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Linda LeGarde Grover and The Dance Boots

linda boots

Hear Linda LeGarde Grover read from her newest book, a short story collection,
The Dance Boots, Saturday, December 4 at 2 pm, at the Tweed Museum of Art

Linda LeGarde Grover’s collection of short stories, The Dance Boots, illustrates the lives of a complex set of Ojibwe characters. Sometimes funny, often joyous, and occasionally containing heartbreaking moments, the stories are set on a fictional Indian Reservation in Minnesota. She will read and sign books at 2 pm on Dec. 4 in the Tweed Museum of Art.

The action in The Dance Boots takes place over the last century and tells the stories of families during the time of government boarding schools for American Indians. Even though the stories stand alone, they are linked. “It’s the same circle of people, the same family and acquaintances,” said Grover. “Sometimes the same person appears in more than one story at different ages.”

The book, which received the celebrated Flannery O’Connor Award for Short Fiction from the University of Georgia Press in 2009, spans several generations and is rich in the details of tribe and culture. The reader feels the influence of the woods, lakes, and streams of Minnesota and the jarring shift into a relentlessly changing world.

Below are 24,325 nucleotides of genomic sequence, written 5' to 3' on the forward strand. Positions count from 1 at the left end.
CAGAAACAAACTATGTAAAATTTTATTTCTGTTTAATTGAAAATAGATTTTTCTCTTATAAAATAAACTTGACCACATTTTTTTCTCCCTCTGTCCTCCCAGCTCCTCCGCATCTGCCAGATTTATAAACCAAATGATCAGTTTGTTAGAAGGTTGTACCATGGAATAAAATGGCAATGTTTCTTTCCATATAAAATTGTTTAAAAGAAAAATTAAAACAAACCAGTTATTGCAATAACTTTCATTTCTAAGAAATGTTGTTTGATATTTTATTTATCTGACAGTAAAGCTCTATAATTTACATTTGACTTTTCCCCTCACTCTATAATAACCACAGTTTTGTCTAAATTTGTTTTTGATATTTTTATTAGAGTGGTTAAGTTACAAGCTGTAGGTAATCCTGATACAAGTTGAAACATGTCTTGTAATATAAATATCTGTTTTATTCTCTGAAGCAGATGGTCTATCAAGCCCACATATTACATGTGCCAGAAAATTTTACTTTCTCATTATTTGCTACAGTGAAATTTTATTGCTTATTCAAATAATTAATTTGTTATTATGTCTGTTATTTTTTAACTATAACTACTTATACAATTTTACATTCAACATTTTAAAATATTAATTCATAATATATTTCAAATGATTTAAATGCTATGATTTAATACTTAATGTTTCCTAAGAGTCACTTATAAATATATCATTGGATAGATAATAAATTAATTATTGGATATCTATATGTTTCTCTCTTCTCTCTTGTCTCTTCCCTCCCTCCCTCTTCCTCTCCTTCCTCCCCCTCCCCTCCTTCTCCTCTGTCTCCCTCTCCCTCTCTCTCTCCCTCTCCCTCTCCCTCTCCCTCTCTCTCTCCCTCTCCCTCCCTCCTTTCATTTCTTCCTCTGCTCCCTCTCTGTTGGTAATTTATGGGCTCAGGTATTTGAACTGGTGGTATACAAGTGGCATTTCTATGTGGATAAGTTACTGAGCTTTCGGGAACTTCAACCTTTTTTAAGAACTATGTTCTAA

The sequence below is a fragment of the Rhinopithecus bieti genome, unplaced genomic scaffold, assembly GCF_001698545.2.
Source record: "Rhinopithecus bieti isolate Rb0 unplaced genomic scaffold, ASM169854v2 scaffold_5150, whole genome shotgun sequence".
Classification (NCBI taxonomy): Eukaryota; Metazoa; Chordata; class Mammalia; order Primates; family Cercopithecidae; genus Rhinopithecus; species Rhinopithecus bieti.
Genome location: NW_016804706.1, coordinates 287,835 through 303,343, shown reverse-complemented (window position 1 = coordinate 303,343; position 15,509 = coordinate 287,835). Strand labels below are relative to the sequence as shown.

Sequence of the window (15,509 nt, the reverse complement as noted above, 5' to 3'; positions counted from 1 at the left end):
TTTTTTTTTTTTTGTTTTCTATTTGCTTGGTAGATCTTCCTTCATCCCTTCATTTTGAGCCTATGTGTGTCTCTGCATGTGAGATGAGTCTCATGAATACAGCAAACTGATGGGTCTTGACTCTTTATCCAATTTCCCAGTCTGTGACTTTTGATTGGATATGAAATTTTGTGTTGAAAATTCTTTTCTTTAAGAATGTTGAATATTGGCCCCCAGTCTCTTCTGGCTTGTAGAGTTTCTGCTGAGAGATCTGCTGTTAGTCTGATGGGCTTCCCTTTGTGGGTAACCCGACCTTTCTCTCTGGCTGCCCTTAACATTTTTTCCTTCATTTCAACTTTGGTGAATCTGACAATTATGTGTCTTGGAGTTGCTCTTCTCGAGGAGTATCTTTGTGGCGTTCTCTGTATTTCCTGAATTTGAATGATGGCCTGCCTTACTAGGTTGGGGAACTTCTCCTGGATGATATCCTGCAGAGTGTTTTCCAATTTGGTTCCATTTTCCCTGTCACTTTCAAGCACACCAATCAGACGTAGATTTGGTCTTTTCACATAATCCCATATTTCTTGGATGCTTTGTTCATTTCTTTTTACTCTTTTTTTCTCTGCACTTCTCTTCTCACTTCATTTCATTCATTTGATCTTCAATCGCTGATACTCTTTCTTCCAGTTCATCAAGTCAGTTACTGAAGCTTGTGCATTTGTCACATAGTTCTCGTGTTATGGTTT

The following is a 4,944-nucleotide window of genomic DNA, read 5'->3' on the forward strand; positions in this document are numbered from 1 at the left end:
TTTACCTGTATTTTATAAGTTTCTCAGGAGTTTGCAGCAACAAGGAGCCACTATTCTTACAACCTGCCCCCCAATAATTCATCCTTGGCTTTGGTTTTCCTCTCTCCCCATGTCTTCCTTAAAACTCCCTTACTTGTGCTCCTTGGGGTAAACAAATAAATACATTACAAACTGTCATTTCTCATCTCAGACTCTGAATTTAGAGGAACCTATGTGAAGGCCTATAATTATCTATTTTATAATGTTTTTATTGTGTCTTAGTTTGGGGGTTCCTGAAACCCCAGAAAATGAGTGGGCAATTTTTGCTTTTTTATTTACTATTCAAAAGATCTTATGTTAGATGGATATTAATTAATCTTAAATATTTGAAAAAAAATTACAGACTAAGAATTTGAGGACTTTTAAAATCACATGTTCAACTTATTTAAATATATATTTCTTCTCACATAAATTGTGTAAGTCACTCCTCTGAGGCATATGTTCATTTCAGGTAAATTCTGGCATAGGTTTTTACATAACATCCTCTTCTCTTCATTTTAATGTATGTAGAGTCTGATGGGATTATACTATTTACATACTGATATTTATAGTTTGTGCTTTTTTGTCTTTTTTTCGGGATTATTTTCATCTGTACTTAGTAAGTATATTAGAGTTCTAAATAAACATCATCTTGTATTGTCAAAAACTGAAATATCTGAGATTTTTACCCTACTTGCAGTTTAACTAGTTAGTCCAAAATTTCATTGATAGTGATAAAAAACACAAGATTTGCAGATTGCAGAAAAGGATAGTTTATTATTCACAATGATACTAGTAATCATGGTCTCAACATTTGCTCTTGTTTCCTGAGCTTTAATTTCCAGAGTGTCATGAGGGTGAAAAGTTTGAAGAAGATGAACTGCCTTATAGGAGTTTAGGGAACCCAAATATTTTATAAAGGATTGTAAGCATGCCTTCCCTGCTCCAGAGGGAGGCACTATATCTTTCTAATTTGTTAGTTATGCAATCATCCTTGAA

The title story, “The Dance Books,” is important to Grover. “Powwow dancing is fun but it is also spiritual, religious, and prayerful. Dance boots are sacred things.” While the story is not autobiographical, Grover’s aunt was an Ojibwe traditional dancer and like the aunt in the story, she passed on her dance boots to Grover. “My aunt loved dancing and hoped our ways would continue. It means a lot to me that I wear her boots when I dance, but I’m not nearly as good as she was.”

The Dance Boots has received critical acclaim and is already in its second printing. "It's been reviewed by Publishers Weekly, The Minneapolis Star Tribune, The St. Paul Pioneer Press, and the Duluth newspapers,” said Grover. “My favorite review was in by Connie Wanek. She called attention to how lucky we feel to be Indian and that the book ends on 'Bingo night, when even to lose, or to be lost, is lucky.' "

Grover is an assistant professor of American Indian Studies at UMD. She said, “My research creeps into my fiction writing.” Grover’s academic research centers around the impact of boarding schools on American Indian culture and “world view” inclusiveness in education and the workplace. Grover is the author of “From Assimilation to Termination: Vermilion Lake Indian School” published in Minnesota History magazine, the journal of the Minnesota Historical Society.

Grover is a member of the Bois Forte Band of the Minnesota Chippewa Tribe in northern Minnesota. She writes a monthly column for the Duluth Budgeteer newspaper. She co-authored A Childhood in Minnesota: Exploring the Lives of Ojibwe and Immigrant Families, 1880–1920 and has written a poetry chapbook, The Indian at Indian School.

Written by Cheryl Reitan.

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